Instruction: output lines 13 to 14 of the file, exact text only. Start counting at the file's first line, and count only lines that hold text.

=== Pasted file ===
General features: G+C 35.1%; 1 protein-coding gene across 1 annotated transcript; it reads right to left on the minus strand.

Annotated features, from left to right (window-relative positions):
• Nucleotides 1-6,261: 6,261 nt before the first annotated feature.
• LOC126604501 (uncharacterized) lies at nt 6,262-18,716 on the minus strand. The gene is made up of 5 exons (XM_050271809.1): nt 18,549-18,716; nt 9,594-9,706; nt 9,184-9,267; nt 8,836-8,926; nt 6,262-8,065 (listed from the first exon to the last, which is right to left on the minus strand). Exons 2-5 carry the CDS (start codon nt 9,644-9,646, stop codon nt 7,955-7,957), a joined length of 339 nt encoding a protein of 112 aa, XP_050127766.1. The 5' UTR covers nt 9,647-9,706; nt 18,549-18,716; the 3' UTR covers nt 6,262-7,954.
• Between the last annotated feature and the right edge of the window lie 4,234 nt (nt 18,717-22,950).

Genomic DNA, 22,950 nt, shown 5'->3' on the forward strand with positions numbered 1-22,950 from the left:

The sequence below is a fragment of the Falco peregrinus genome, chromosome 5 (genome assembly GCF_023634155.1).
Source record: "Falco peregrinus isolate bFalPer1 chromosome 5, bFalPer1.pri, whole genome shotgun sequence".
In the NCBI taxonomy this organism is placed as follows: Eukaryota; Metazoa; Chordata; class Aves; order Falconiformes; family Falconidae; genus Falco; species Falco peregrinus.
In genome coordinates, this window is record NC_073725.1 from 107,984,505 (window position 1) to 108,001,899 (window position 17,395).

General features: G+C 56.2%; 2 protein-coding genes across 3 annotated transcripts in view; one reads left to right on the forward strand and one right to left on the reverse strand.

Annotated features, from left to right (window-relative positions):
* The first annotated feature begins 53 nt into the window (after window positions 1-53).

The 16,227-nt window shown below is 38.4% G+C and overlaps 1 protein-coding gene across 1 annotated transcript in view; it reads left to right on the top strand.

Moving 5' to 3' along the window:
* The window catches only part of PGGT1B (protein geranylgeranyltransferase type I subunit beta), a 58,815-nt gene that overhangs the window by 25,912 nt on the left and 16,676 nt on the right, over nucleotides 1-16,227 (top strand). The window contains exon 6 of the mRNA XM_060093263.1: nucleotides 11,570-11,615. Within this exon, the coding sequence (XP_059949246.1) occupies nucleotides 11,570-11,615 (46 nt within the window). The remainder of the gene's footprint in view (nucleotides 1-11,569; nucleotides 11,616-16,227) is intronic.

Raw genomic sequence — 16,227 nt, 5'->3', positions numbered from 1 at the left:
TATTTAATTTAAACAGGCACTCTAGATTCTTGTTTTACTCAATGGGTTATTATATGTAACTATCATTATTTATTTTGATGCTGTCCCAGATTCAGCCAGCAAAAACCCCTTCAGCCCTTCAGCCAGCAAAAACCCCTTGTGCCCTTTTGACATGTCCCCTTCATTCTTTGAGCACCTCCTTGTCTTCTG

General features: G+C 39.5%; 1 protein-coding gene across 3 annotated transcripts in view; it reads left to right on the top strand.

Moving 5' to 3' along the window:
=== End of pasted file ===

* The first annotated feature begins 53 nt into the window (after window positions 1-53).

The 16,227-nt window shown below is 38.4% G+C and overlaps 1 protein-coding gene across 1 annotated transcript in view; it reads left to right on the top strand.